‘If I can do this, maybe others would be inspired not to let barriers or fears stop them from doing what they want to do,’ says Leona McKenna, of Augusta
Leona McKenna chose to go skydiving Saturday to mark her 50th birthday, which is Monday, and bubbled over with enthusiasm about it.
“It just makes you feel so alive,” she said on Sunday. “I didn’t know if I would reach 50, and I think I want to celebrate every year with a jump.”
McKenna listened as a video replayed the experience she had Saturday at SkyDive New England in the town of Lebanon.
Blind for more than 20 years as a result of the diabetes she’s suffered since age 8, McKenna always has been adventurous.
“If you have a fear, face it and go for it. Life is way too short, live it,” McKenna said, sitting at her kitchen table, her pet dog Patches clinging to her shoulder.
McKenna got her skydiving idea from friends Debbie and Bo Davis of Buxton, who are recreational jumpers. They went along with her Saturday as McKenna did a tandem skydive with tandem instructor Tony Hays.
“It was awesome,” McKenna said. “I can’t explain it except to say you don’t even know you’re falling out of a plane. It just feels like you’re in space with a lot of wind rushing by until the canopy opens, and then there’s silence.”
McKenna got to free-fall twice because the main chute got tangled and wouldn’t fully open, so the instructor had to use a reserve chute.
Tony Hays didn’t tell her that until afterward.
“The instructor tells you what he’s going to do,” she said, adding that he reinforces it by tapping her arm or her leg.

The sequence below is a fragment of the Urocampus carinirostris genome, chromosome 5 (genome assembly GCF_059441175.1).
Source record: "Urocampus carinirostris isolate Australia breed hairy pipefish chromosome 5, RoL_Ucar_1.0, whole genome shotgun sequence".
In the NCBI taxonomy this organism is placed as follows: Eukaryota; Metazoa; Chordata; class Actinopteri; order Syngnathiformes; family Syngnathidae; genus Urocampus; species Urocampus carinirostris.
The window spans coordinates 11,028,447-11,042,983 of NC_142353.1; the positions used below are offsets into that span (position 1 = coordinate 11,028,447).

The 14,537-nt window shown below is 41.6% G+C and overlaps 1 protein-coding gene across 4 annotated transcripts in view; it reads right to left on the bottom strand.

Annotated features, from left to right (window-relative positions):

“When we landed, he said, ‘Put your legs up,’ and 10 or 15 seconds later we hit the surface and slid a short distance, and then we stopped.”
McKenna said being strapped close to the tandem instructor means that you get little choice when it comes time to jump from 14,000 feet.
“Once the doors open, you’re out within seconds. You can’t panic, you can’t say, no; you’re going.”
But she already had resolved to go despite her fear of heights and the unknown. “I’m going to face my fears and not let anything stand in my way,” she said. After surviving two heart attacks and bypass surgery in 2009, she said, “I feel great.”
Her husband, Russell Shea, however, was nervous about her feat.
“He didn’t want me to do it,” she said. “He was so afraid I was going to get hurt.”
Now on disability retirement after working for the state as a rehabilitation counselor, McKenna said she’s building a business as a inspirational and motivational speaker and was looking for something exciting she could talk about.
“It doesn’t seem to me I’ve done anything out of the ordinary,” she said. “If I can do this, maybe others would be inspired not to let barriers or fears stop them from doing what they want to do.”
McKenna has addressed a regional convention in Massachusetts and has done some motivational speaking at the University of Maine at Augusta‘s University College in Rockland. Her business card lists “Inspirations Thru My Eyes” and her e-mail as Inspirations1000@gmail.com.
She has been president of the Pine Tree Guide Dog users and is finishing an application for her third guide dog from Fidelco Guide Dog Foundation, Inc., in Bloomfield, Conn. “I just love my German shepherds,” she said.
Her future dives will have to be tandem as well, McKenna said. “Not only will I do it again, if I could see, I’d probably be a fun jumper.”
Kelly Hays, tandem liaison for Skydive New England, said many people with a variety of disabilities have gone skydiving with the company, including a group of four vision-impaired people who did tandem dives last year.
“Your eyes are your tools,” she said.
For most people, the jump marks a special occasion.
“It’s on their bucket list or friends have done it, or just for the adrenaline and excitement,” Hays said. “Some people are afraid of heights and they want to get over it,”
She said the skydiving operation, which runs seven days a week accommodate up to 120 on a busy weekend. More information is available at http://www.skydivenewengland.com.
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